I recently realized that the functions VectorToWorldSpace and VectorToObjectSpace are still the subject of confusion among many devs here on the forums. I remember when I used to have no clue how to use them, but after research and many hours of trial and error, I finally was able to understand them.
I couldn’t find too many other helpful articles on this, so I just decided to make my own.
Although this article is a great reference, it doesn’t really explain how you would use these functions in a real scenario.
This is how I think of them:
myCFrame:VectorToWorldSpace(Vector3.new(0, 0, -1)) -- is the same exact thing as: myCFrame.LookVector myCFrame:VectorToWorldSpace(Vector3.new(0, 1, 0)) -- is the same exact thing as: myCFrame.UpVector myCFrame:VectorToWorldSpace(Vector3.new(-1, 0, 0)) -- is the same exact thing as: -myCFrame.RightVector -- Notice the negative, (-RightVector is equal to LeftVector)
If you didn’t use it, you have to write -LookVector to get the BackVector,
-RightVector to get the LeftVector, and so forth.
Using VectorToWorldSpace() gives you the flexibility to calculate many more directions than just Look, Right, Up, -Look, -Right, -Up, for example, if you wanted to find the direction 45 degrees between the LookVector and the RightVector.
To do this, now that we know that LookVector is
VectorToWorldSpace(Vector3.new(0, 0, -1))
and RightVector is
VectorToWorldSpace(Vector3.new(1, 0, 0))
and if you combined them into one Vector3, this would give the direction between them:
VectorToWorldSpace(Vector3.new(1, 0, -1))
A = Part.CFrame.LookVector
B = Part.CFrame.RightVector
C = Part.CFrame:VectorToWorldSpace(Vector3.new(1, 0, -1)) (45 degrees between Look and Right)
Although if you need to get one of these directional vectors with a magnitude of 1 (LookVector, -LookVector, RightVector, -RightVector, etc.) you should just those as opposed to VectorToWorldSpace, as it requires less computing power.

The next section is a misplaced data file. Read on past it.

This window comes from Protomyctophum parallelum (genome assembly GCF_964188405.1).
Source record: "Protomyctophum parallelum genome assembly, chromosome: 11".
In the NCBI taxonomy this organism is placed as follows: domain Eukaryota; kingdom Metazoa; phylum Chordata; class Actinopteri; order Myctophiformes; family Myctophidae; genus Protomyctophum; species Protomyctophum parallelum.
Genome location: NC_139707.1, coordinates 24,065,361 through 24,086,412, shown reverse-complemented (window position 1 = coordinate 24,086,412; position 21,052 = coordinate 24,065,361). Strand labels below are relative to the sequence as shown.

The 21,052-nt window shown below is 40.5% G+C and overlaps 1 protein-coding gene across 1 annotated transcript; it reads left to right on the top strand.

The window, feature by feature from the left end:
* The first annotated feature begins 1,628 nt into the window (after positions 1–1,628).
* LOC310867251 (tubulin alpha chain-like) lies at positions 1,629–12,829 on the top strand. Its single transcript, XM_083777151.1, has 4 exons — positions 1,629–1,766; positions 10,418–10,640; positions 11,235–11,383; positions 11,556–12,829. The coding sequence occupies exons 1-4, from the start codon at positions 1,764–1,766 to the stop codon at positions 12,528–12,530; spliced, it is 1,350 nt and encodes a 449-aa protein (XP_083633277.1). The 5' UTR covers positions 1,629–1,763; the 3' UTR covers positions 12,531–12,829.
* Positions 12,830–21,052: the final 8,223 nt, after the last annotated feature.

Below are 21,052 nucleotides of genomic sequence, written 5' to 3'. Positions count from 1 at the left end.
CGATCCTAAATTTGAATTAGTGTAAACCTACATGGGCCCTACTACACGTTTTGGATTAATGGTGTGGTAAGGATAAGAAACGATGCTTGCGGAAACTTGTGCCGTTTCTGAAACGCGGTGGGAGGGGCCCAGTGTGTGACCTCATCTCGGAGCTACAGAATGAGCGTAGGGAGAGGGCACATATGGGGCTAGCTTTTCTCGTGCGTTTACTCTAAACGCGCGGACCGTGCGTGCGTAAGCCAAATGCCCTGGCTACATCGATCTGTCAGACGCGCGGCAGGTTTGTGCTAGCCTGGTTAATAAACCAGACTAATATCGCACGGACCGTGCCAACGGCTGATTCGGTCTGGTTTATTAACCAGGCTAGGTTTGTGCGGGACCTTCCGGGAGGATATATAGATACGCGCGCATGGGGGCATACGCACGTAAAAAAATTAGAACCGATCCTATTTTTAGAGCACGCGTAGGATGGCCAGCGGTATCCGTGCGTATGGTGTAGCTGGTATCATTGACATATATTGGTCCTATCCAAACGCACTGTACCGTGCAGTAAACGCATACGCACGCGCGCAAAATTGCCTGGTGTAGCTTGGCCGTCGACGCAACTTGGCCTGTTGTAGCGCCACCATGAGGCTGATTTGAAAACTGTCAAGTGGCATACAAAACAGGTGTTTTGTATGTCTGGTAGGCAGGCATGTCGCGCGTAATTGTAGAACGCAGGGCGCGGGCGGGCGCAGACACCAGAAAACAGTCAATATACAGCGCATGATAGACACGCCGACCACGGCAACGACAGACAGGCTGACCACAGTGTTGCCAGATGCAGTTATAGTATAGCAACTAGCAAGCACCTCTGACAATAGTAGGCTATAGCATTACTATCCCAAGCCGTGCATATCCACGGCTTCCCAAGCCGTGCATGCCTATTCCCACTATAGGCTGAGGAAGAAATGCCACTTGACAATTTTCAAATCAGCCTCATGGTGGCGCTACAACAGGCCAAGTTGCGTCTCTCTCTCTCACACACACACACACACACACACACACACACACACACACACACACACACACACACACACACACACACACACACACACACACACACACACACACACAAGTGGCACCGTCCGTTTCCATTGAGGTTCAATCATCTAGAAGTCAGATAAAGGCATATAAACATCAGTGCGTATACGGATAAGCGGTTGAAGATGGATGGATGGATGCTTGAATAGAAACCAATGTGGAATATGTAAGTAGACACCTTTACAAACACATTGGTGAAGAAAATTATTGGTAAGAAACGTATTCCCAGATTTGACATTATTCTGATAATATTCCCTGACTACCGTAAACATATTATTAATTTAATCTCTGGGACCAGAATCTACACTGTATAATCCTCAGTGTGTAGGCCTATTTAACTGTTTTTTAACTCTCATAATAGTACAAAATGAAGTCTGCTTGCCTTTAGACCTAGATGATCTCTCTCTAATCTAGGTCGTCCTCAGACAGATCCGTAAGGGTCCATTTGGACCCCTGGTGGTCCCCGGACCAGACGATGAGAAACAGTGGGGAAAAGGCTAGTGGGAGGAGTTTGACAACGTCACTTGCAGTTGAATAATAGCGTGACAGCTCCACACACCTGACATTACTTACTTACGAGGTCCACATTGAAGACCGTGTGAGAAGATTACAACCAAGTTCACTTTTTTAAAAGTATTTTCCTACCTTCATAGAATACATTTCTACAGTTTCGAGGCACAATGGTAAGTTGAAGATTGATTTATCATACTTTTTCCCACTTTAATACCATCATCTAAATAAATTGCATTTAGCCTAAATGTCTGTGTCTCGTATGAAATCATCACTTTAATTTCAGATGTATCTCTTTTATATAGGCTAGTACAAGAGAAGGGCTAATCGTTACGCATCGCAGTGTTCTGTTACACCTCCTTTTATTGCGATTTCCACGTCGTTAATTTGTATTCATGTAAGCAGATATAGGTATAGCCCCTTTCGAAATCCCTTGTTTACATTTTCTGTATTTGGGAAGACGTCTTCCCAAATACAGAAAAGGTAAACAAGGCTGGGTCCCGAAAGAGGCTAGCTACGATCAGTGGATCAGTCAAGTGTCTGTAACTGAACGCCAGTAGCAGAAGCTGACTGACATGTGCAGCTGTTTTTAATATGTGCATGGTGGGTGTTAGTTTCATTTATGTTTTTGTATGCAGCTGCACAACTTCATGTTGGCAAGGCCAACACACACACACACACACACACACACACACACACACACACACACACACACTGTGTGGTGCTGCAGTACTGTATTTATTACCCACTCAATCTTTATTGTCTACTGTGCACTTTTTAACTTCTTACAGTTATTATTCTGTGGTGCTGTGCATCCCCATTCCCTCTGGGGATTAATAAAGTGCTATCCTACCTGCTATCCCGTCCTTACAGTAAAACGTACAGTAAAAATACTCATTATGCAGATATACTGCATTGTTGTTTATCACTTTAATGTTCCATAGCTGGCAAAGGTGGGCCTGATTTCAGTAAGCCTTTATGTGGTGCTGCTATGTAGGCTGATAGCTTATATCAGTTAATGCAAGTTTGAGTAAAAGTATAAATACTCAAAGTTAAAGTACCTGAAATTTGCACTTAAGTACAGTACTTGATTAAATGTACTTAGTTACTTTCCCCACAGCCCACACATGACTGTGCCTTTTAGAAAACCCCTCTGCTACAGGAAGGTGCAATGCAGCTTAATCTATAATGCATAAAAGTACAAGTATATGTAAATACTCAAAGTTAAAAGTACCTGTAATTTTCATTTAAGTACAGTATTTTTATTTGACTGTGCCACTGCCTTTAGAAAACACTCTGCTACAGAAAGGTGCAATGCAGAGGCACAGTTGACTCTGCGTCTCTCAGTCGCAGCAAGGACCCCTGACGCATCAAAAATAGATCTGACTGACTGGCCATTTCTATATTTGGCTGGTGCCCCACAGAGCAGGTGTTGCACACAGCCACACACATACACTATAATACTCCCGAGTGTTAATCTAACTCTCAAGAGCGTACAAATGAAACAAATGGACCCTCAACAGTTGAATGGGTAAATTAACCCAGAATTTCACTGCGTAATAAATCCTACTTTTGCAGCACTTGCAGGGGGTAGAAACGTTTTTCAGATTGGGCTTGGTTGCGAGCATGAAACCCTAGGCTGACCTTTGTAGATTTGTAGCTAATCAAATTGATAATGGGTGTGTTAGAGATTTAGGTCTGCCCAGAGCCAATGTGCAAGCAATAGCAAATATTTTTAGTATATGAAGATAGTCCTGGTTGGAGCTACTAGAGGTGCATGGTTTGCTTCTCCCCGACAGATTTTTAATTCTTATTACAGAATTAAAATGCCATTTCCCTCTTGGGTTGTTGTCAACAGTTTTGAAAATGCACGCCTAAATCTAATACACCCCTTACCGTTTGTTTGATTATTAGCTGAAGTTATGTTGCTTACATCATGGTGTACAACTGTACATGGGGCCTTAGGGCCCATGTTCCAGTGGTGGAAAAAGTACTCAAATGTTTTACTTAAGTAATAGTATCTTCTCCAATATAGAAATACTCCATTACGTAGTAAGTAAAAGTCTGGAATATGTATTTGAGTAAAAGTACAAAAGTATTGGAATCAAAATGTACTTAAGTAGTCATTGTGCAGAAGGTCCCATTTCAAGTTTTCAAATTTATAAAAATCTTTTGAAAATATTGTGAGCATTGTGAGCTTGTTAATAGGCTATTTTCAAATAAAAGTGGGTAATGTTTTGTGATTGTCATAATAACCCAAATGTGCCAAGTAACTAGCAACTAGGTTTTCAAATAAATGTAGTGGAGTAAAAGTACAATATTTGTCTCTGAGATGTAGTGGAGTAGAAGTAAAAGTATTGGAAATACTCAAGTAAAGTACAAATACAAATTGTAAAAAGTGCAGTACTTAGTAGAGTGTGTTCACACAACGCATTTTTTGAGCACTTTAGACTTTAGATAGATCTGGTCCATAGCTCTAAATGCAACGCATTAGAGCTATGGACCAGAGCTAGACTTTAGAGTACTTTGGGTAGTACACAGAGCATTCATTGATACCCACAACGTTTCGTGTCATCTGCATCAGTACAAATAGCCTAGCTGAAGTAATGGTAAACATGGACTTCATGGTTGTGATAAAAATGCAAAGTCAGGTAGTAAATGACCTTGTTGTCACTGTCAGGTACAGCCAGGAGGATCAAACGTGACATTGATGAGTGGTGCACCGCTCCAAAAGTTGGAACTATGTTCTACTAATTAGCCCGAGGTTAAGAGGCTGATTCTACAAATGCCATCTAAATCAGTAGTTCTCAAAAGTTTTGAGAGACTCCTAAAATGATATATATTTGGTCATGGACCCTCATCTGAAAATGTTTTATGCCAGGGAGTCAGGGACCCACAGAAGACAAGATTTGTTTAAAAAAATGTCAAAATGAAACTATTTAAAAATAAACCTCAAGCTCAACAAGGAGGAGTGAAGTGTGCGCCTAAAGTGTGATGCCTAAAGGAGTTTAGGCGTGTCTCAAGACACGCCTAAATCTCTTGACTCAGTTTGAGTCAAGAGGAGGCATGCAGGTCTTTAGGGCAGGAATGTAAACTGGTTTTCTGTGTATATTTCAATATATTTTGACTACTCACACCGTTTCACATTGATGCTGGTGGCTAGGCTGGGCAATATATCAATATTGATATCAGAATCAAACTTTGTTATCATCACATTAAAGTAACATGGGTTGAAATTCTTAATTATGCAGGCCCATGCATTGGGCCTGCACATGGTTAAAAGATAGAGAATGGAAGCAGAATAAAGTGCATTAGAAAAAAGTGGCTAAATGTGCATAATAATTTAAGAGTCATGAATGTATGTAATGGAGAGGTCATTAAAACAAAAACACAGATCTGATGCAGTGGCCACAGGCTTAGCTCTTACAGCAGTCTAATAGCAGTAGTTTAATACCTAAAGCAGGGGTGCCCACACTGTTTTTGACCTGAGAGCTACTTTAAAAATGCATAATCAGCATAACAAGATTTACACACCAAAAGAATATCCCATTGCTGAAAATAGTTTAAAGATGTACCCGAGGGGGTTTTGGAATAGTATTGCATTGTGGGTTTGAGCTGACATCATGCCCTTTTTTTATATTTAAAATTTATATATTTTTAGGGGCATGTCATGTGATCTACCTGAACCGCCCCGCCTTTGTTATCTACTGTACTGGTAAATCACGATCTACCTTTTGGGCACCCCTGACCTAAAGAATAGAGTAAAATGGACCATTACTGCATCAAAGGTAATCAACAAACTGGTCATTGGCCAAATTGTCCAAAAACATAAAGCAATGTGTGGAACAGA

think of it like this:
You want to get the part here:
(Directly one stud up)
(You would never actually want to do this for a case like this, you would just change the part’s Position property, but this is just to show what VectorToObjectSpace does)
You want to move it up using CFrame
if you did it like this,
part.CFrame = part.CFrame * CFrame.new(0, 1, 0) -- it will go 1 stud towards where the top is facing
Since CFrame is dependent on the part’s rotation, it would go here:
(it went up and left and towards the screen (towards the top face of the part), not directly one stud up)
To make it go up in world space, you could either do this:
part.CFrame = part.CFrame + Vector3.new(0, 1, 0) -- or part.Position = part.Position + Vector3.new(0, 1, 0) -- or local DistanceToTravelInWorldSpace = Vector3.new(0, 1, 0) local StudsToTravelToGetThere = part.CFrame:VectorToObjectSpace(StudsToTravelToGetThere) part.CFrame = part.CFrame * CFrame.new(StudsToTravelToGetThere)
All three of these methods will make the part go exactly one stud up in world space.
One more way to think of the two is now that we know MyCFrame.LookVector is the same as
MyCFrame:VectorToWorldSpace(Vector3.new(0, 0, -1)), lets say they both print:
--print( MyPart.CFrame.LookVector ) 0.707, -0, -0.707 --print( MyPart.CFrame:VectorToWorldSpace(Vector3.new(0, 0, -1)) ) 0.707, -0, -0.707
but now that we know where the part is facing in world space , (the 0.707, -0, -0.707 thing), if we put that into VectorToObjectSpace, watch what it prints:
--print( MyPart.CFrame:VectorToObjectSpace(Vector3.new(0.707, -0, -0.707)) ) 0, 0, -1
bam. The original LookVector.
This proves how VectorToObjectSpace() is the exact inverse of VectorToWorldSpace().
I just thought I would give a lesson myself since I remember how confusing they were when I was first learning how to use them and I wanted to provide another resource for learning them.
If you have any questions or there is something you still are confused about, don’t be afraid to ask.
Hope you found this helpful everyone!